Artificial intelligence as a field actually includes a lot more than machine learning, it's just that recently a lot challenges that were considered very hard have been solved using ideas from machine learning. Machine learning is actually used for many applications that might not be thought of as artificial intelligence.
Machine learning is also one of the principal technologies underpinning *data science*.
And to the extent that AI underpins data science I think it does so *through* machine learning.
So there are two broad components to what machine learning does: AI and data science.
Data science itself also involves a lot more than just machine learning, as does AI.
Machine learning is a data driven approach to decision making, and it therefore overlaps a great deal with statistics. In the past, when asked to distinguish between statistics and machine learning I put it roughly as follows:
"Statistics is trying to turn humans into computers, while machine learning is trying to turn computers into humans. Neither task is currently possible so we meet somewhere in the middle."
What I mean by that is the following: the main aim of the field of statistics (at its inception) was to ensure that we weren't misled by statistics. Statistics are just summary numbers and the field was called mathematical statistics. People were interested in proving things about particular statistics you could compute that would allow you to be confident in your conclusions about the world given the data (are people in London richer or poorer than people in Manchester?). Humans have natural inductive biases which cause us to see patterns where there are none. A major preoccupation of statistics is ensuring that a particular statistic is not just exploiting this tendency. In my quote the computer represents an idealised decision maker that wouldn't have such a bias, and statisticians work towards trying to ensure that important decisions are made without such biases.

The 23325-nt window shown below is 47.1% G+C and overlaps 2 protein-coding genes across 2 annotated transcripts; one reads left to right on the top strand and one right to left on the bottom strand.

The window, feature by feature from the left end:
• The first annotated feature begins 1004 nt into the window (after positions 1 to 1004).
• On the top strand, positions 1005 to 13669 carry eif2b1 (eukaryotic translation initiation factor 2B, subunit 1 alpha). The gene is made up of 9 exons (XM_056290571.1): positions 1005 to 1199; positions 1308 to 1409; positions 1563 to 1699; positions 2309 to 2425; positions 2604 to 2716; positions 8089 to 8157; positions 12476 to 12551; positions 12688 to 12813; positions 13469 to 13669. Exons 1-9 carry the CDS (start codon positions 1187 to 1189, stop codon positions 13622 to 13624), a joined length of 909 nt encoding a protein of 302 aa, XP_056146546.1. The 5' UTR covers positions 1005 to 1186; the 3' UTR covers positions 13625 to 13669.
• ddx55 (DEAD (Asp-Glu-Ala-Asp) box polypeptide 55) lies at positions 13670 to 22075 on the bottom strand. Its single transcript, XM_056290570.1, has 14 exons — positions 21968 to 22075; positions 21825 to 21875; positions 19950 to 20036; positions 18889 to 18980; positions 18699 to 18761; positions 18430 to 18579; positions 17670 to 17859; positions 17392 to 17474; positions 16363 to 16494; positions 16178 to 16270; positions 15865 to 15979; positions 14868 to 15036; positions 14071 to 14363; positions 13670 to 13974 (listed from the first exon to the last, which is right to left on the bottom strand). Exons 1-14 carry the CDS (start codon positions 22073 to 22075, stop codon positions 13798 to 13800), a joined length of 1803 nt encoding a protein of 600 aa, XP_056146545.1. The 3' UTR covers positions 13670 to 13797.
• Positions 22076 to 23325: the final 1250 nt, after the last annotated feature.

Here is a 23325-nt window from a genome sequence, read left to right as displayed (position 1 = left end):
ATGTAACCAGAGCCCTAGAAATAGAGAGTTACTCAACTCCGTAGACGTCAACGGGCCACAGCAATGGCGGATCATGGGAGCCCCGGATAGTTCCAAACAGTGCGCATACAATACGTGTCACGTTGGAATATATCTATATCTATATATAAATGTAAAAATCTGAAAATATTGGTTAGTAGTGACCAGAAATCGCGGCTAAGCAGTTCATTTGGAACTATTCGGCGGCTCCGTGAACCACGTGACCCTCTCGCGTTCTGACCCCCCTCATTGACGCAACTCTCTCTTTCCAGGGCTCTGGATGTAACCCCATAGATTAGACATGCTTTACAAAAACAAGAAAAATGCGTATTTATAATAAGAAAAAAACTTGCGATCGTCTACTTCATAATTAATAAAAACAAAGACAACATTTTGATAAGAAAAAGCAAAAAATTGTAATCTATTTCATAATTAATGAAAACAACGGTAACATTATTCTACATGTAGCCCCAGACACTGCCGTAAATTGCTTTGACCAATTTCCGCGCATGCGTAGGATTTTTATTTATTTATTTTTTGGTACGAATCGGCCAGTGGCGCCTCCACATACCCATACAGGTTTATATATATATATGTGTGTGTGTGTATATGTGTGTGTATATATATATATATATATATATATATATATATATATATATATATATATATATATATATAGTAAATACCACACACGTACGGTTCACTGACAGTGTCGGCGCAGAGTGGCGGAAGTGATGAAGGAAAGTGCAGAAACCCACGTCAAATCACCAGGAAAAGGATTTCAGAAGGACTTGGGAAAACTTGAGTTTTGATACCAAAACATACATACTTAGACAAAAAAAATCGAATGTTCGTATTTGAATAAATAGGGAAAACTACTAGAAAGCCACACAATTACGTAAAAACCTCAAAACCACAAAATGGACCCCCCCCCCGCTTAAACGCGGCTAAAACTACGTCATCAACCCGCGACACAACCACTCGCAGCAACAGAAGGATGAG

Machine learning researchers, on the other hand, are fascinated by all the things that humans can do that computers can't. Many of these things are actually the positive side effects of our inductive biases (our tendency to see patterns). So we would actually like to have methods that encode these biases.
So the philosophy of statistics and machine learning (certainly at outset) is quite different and that leads to different emphasis.
Note in all these discussions there's no one field that's right and one field that's wrong. We're just interested in slightly different things. It's very important to bear that in mind when involved in interdisciplinary discussion, otherwise frustration and argument results!
From a personal perspective I love the fact that data driven research is a pass to 'access all areas', so the interface between statistics and machine learning really excites me. And it's fantastic that machine learning has been so influential that we are asked to contribute to debates in both data science and artificial intelligence. I hope we do so constructively!